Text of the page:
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Monday, May 27, 2024 | Back issues
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Belgium’s $760M Tax Breaks Illegal, EU Says

(CN) - Belgium's "excess profit" tax scheme for corporations is illegal and $760 million must be clawed back from 35 multinational companies, the European Commission said Monday.

Since 2005, Belgium has employed an "excess profit" tax scheme to discount corporate taxes for multinational companies by 50 to 90 percent. Stand-alone companies, however, did not get the same treatment - which the Belgian government touted as the "Only in Belgium" program.

The commission said at least 35 corporations have taken advantage of the tax discounts.

Under the scheme, Belgian tax authorities compared the profits of multinational companies with the hypothetical average profit a similar stand-alone business could expect. Any difference in profit was deemed "excess" and the corporations' taxes were reduced accordingly, the commission said.

So if a multinational corporation recorded $10 million in profit and a comparable stand-alone recorded $4 million, Belgium ignored the $6 million difference and only taxed the larger corporation for $4 million in profits. Belgium must now claw back at least $760 million in unpaid taxes under the scheme, the commission said.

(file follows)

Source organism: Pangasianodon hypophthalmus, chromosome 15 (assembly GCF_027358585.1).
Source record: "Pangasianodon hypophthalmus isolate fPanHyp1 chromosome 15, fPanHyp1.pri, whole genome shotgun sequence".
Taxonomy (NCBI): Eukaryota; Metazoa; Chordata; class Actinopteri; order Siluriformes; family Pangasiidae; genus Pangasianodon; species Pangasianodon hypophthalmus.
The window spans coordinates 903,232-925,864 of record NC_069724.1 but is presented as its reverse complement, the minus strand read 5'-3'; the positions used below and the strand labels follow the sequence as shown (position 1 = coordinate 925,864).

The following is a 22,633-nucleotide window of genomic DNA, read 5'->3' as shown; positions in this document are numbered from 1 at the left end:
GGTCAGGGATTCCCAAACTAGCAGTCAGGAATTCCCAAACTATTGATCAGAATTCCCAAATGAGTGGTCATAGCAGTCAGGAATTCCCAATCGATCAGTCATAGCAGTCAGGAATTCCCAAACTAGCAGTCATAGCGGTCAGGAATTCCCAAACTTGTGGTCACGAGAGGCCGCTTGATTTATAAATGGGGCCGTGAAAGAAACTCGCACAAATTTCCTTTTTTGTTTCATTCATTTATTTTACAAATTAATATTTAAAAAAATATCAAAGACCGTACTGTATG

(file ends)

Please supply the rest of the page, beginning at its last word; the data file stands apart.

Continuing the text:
"Belgium has given a select number of multinationals substantial tax advantages that break EU state aid rules," competition commissioner Margrethe Vestager said in a statement. "It distorts competition on the merits by putting smaller competitors who are not multinational on an unequal footing."

She added, "There are many legal ways for EU countries to subsidize investment and many good reasons to invest in the EU. However, if a country gives certain multinationals illegal tax benefits that allow them to avoid paying taxes on the majority of their actual profits, it seriously harms fair competition in the EU, ultimately at the expense of EU citizens."

The commission opened its investigation into Belgium's corporate-tax scheme in early 2015, on the heels of similar investigations into whether Ireland's deal with Apple , the Netherlands' pact with Starbucks , and Luxembourg's tax treatment of Amazon and Fiat comply with state-aid rules.

While regulators' investigations into the Ireland-Apple and Luxembourg-Amazon deals continue, the commission this past October ordered the Dutch and Luxembourgish governments to claw back up to $67 million in unpaid taxes from Starbucks and Fiat, respectively.

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